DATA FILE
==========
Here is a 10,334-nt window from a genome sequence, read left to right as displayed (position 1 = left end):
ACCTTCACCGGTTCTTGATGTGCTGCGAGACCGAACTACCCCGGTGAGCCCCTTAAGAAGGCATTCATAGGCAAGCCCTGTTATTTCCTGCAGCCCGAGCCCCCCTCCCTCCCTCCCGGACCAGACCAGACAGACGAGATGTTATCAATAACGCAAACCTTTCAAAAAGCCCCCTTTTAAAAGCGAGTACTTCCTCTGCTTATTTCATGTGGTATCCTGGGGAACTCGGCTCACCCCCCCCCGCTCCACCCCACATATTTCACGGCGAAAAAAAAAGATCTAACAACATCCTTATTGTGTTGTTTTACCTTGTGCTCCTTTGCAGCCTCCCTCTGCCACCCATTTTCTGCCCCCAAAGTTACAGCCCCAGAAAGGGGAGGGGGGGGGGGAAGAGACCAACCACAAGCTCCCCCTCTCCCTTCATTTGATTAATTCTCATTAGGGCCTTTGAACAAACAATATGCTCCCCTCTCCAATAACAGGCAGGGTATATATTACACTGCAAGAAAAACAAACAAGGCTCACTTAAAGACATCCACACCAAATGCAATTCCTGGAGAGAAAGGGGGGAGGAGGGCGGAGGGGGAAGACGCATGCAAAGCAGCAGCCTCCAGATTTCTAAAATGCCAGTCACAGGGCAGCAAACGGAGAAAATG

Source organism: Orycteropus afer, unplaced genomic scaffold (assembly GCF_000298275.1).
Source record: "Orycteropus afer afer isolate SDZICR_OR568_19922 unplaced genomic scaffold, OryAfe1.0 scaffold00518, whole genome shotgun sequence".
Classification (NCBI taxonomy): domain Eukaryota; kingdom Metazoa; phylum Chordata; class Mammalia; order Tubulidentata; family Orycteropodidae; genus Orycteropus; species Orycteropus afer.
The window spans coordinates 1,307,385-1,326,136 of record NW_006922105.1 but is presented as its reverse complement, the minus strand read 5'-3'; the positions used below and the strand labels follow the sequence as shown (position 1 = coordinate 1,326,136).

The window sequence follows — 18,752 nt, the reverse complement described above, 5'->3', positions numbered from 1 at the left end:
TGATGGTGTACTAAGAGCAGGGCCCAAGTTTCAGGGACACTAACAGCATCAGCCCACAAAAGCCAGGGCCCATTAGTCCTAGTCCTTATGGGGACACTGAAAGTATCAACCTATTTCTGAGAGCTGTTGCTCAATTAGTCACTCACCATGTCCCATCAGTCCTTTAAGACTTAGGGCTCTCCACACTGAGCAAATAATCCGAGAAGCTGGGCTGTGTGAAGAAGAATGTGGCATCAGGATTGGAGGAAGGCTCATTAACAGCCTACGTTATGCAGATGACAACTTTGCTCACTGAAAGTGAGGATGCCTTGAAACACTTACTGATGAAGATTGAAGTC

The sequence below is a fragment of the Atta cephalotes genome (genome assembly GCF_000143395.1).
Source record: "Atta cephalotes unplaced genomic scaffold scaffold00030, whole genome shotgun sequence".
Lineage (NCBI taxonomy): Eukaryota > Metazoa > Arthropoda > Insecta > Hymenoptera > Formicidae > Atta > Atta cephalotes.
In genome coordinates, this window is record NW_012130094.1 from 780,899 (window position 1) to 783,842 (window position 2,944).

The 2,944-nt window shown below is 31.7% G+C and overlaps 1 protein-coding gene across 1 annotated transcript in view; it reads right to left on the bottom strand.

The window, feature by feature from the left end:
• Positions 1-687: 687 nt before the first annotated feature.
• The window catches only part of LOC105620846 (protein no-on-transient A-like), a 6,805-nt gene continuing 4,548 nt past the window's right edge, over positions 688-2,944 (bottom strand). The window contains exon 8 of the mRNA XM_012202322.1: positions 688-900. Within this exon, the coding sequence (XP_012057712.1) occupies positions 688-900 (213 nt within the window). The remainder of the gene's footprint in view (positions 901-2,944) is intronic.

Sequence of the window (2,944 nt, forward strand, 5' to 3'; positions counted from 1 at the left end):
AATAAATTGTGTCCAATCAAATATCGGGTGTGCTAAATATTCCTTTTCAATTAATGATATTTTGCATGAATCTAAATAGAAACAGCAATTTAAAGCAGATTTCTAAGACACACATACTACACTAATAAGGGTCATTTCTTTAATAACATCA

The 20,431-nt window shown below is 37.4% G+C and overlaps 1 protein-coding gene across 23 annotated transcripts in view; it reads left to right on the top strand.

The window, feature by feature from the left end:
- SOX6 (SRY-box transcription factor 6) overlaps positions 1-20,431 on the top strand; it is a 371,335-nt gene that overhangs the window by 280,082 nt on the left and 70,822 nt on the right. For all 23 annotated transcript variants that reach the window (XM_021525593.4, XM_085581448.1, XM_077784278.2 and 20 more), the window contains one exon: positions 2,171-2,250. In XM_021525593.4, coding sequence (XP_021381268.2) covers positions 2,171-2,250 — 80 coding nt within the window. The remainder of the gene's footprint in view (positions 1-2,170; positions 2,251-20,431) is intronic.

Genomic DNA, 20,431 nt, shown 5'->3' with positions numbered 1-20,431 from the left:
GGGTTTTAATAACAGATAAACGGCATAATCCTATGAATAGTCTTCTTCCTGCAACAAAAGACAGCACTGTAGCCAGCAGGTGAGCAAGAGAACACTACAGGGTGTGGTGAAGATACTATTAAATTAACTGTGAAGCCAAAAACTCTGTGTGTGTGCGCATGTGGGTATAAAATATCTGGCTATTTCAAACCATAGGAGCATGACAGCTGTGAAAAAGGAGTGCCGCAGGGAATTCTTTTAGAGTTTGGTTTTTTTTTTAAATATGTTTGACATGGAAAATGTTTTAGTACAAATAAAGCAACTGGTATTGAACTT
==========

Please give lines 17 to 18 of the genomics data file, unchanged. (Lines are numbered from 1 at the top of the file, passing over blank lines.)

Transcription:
Sequence of the window (2,944 nt, forward strand, 5' to 3'; positions counted from 1 at the left end):
AATAAATTGTGTCCAATCAAATATCGGGTGTGCTAAATATTCCTTTTCAATTAATGATATTTTGCATGAATCTAAATAGAAACAGCAATTTAAAGCAGATTTCTAAGACACACATACTACACTAATAAGGGTCATTTCTTTAATAACATCA